Going for optimistic locking at best explodes the complexity of your codebase. Going for pessimistic locking ensures that you’ll go insane if one of your employees goes on holiday with a web form open on his computer, in addition to that it explodes the complexity of your code of course. I wrote about database locks a year ago at DZone in case you’re interested.

With partial record updates, the problem simply vanishes more or less. To understand why, read the above article for details. Some NoSQL database systems do support partial record updates, such as CouchBase if I remember correctly, but most struggles with these kind of constructs.

Referential integrity

This one is the big one (pun!). Most NoSQL database systems poses restrictions upon you in regards to the size of your documents. I think the maximum size in Cosmos is 2MB. The mantra for NoSQL believers of course is as follows …

You don’t need referential integrity because you can just store everything in one document

“Good luck with that when the maximum document size is 2MB” – Is my answer to these people 😀

Maybe this is why Twitter only allows you to use 140 characters …? 😉

Besides, storing everything in one document implies zero normalisation, making it almost impossible to update stuff, where multiple documents are having the same value, and that value needs to be changed over time.

Things you can’t do with NoSQL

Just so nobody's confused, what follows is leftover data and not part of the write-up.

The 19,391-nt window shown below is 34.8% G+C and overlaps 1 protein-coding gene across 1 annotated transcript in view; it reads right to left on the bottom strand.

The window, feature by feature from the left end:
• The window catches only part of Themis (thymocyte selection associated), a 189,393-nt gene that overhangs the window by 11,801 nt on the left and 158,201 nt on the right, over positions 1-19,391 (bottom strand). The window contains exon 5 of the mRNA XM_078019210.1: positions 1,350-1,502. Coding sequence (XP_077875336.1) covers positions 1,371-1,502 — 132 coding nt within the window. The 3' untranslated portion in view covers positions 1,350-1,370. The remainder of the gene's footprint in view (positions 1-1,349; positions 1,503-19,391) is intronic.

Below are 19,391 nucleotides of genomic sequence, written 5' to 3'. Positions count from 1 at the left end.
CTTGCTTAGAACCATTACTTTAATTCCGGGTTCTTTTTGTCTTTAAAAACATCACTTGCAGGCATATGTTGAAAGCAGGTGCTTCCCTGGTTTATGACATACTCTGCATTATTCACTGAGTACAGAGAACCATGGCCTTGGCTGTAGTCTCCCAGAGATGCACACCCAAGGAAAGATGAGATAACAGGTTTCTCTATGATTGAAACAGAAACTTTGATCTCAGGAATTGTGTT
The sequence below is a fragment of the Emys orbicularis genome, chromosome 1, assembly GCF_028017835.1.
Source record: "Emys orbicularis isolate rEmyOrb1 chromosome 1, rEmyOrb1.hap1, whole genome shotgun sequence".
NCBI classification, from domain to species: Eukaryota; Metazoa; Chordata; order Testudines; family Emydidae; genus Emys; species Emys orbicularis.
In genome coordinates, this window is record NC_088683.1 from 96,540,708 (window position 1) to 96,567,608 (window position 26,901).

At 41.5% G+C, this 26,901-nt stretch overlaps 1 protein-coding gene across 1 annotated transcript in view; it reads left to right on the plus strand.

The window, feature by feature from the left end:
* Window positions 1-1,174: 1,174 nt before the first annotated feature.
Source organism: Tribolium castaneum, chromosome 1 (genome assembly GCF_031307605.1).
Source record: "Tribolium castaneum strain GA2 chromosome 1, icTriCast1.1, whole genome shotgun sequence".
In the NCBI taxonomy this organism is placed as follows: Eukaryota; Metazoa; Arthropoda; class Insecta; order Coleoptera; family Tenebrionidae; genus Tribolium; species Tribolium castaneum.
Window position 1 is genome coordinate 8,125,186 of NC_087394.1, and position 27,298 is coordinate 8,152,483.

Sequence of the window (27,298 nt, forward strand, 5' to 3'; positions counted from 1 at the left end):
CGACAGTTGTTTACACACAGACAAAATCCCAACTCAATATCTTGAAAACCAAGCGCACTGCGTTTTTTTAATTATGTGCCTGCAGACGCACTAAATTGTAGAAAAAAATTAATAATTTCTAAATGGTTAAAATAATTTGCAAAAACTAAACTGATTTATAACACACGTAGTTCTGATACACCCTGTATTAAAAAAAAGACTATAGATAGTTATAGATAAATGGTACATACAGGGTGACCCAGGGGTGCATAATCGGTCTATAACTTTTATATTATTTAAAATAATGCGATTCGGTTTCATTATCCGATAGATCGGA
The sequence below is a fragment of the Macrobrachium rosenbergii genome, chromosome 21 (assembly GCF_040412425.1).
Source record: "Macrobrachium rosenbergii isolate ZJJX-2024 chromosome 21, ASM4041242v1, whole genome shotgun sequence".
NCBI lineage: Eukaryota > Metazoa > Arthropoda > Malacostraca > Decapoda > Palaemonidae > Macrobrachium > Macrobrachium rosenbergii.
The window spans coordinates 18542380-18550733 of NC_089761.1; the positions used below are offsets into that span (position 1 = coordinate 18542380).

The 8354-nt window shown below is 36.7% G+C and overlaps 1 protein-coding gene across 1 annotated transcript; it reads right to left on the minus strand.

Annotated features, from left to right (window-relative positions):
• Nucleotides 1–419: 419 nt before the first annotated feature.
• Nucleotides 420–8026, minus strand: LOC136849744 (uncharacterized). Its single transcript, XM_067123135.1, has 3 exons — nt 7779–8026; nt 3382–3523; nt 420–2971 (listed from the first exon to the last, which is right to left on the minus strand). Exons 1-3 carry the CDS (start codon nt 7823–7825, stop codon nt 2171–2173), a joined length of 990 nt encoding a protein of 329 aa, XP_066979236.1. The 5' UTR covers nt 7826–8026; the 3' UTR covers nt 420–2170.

Below is a list of SQL statements that are more or less impossible to execute in NoSQL database systems.

Counting records from artists

select ar.Name, count(*) as count
  from Album al, Artist ar where al.ArtistId = ar.ArtistId
  group by al.ArtistId
  order by count desc
  limit 25

The above counts how many records all artists have released.

Calculate audio format profitability

select mt.Name, count(mt.MediaTypeId) as Amount 
  from MediaType mt
    inner join Track t on mt.MediaTypeId = t.MediaTypeId
  group by mt.MediaTypeId
  order by Amount desc;

The above calculates how much profit was made from each audio format.

Get info about genre consumers

select distinct c.Email, c.FirstName, c.LastName, g.name
  from Customer c
    inner join Invoice i on c.CustomerId = i.CustomerId
    inner join InvoiceLine ii on i.InvoiceId = ii.InvoiceId
    inner join Track t ON ii.TrackId = t.TrackId
    inner join Genre g ON t.GenreId = g.GenreId
  where g.Name = "Rock"
  order by c.Email

The above finds the names and emails of all customers that are listening to rock music.

Count songs by artists

select ar.Name AS ArtistName, count(t.TrackId) as TrackCount
  from Track t
    inner join Album al on t.AlbumId = al.AlbumId
    inner join Artist ar on al.ArtistId = ar.ArtistId
    inner join Genre g on t.GenreId = g.GenreId
  where g.GenreId = 1 
  group by al.ArtistId 
  order by TrackCount desc
  limit 10

The above counts how many songs each band has created, and orders such that the most productive bands are listed first.

Conclusion

Every now and then you really need a NoSQL database system. There are problem domains where document based databases are better. However, 99.99999999% of the time a relational SQL based database is simply a bajillion times better. My rule of thumb is as follows …

Am I to create Twitter, Google or Facebook? If the answer is no, I’m using SQL … 😉